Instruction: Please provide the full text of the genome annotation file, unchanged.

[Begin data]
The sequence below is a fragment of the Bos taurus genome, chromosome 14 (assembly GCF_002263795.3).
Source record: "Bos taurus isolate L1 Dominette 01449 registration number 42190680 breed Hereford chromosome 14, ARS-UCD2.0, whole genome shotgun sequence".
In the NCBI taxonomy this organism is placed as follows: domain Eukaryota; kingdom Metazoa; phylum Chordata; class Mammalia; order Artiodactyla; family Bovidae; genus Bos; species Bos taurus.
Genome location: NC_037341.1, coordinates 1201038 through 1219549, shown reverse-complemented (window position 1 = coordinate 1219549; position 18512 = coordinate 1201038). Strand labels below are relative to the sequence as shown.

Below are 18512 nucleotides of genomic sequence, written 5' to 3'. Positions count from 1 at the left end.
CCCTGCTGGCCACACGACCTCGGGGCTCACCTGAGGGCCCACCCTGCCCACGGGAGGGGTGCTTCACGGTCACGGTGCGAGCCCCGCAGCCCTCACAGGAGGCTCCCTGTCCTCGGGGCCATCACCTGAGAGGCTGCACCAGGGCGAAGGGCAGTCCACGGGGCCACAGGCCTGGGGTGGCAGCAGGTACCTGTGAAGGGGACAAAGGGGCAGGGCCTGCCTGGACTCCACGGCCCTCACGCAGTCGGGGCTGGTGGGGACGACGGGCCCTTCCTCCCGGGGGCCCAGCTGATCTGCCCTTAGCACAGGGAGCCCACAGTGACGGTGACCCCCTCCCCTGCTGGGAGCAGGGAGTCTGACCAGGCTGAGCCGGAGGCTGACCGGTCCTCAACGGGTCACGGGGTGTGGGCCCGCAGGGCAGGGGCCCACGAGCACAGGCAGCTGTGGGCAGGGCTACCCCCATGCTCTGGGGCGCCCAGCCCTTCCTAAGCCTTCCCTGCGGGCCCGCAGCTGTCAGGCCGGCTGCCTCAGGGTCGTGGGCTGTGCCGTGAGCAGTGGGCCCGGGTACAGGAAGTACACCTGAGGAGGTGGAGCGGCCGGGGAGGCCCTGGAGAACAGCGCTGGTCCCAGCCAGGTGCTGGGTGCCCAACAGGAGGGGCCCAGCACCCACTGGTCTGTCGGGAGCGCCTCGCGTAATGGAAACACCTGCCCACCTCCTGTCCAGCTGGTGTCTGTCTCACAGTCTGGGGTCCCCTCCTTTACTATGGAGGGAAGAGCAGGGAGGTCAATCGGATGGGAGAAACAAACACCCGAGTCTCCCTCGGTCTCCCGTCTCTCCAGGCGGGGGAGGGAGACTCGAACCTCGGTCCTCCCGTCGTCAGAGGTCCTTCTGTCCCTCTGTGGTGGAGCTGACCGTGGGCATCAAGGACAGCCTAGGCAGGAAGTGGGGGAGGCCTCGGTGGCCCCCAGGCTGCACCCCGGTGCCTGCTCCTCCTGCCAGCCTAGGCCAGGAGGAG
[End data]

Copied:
The sequence below is a fragment of the Bos taurus genome, chromosome 14 (assembly GCF_002263795.3).
Source record: "Bos taurus isolate L1 Dominette 01449 registration number 42190680 breed Hereford chromosome 14, ARS-UCD2.0, whole genome shotgun sequence".
In the NCBI taxonomy this organism is placed as follows: domain Eukaryota; kingdom Metazoa; phylum Chordata; class Mammalia; order Artiodactyla; family Bovidae; genus Bos; species Bos taurus.
Genome location: NC_037341.1, coordinates 1201038 through 1219549, shown reverse-complemented (window position 1 = coordinate 1219549; position 18512 = coordinate 1201038). Strand labels below are relative to the sequence as shown.

Below are 18512 nucleotides of genomic sequence, written 5' to 3'. Positions count from 1 at the left end.
CCCTGCTGGCCACACGACCTCGGGGCTCACCTGAGGGCCCACCCTGCCCACGGGAGGGGTGCTTCACGGTCACGGTGCGAGCCCCGCAGCCCTCACAGGAGGCTCCCTGTCCTCGGGGCCATCACCTGAGAGGCTGCACCAGGGCGAAGGGCAGTCCACGGGGCCACAGGCCTGGGGTGGCAGCAGGTACCTGTGAAGGGGACAAAGGGGCAGGGCCTGCCTGGACTCCACGGCCCTCACGCAGTCGGGGCTGGTGGGGACGACGGGCCCTTCCTCCCGGGGGCCCAGCTGATCTGCCCTTAGCACAGGGAGCCCACAGTGACGGTGACCCCCTCCCCTGCTGGGAGCAGGGAGTCTGACCAGGCTGAGCCGGAGGCTGACCGGTCCTCAACGGGTCACGGGGTGTGGGCCCGCAGGGCAGGGGCCCACGAGCACAGGCAGCTGTGGGCAGGGCTACCCCCATGCTCTGGGGCGCCCAGCCCTTCCTAAGCCTTCCCTGCGGGCCCGCAGCTGTCAGGCCGGCTGCCTCAGGGTCGTGGGCTGTGCCGTGAGCAGTGGGCCCGGGTACAGGAAGTACACCTGAGGAGGTGGAGCGGCCGGGGAGGCCCTGGAGAACAGCGCTGGTCCCAGCCAGGTGCTGGGTGCCCAACAGGAGGGGCCCAGCACCCACTGGTCTGTCGGGAGCGCCTCGCGTAATGGAAACACCTGCCCACCTCCTGTCCAGCTGGTGTCTGTCTCACAGTCTGGGGTCCCCTCCTTTACTATGGAGGGAAGAGCAGGGAGGTCAATCGGATGGGAGAAACAAACACCCGAGTCTCCCTCGGTCTCCCGTCTCTCCAGGCGGGGGAGGGAGACTCGAACCTCGGTCCTCCCGTCGTCAGAGGTCCTTCTGTCCCTCTGTGGTGGAGCTGACCGTGGGCATCAAGGACAGCCTAGGCAGGAAGTGGGGGAGGCCTCGGTGGCCCCCAGGCTGCACCCCGGTGCCTGCTCCTCCTGCCAGCCTAGGCCAGGAGGAG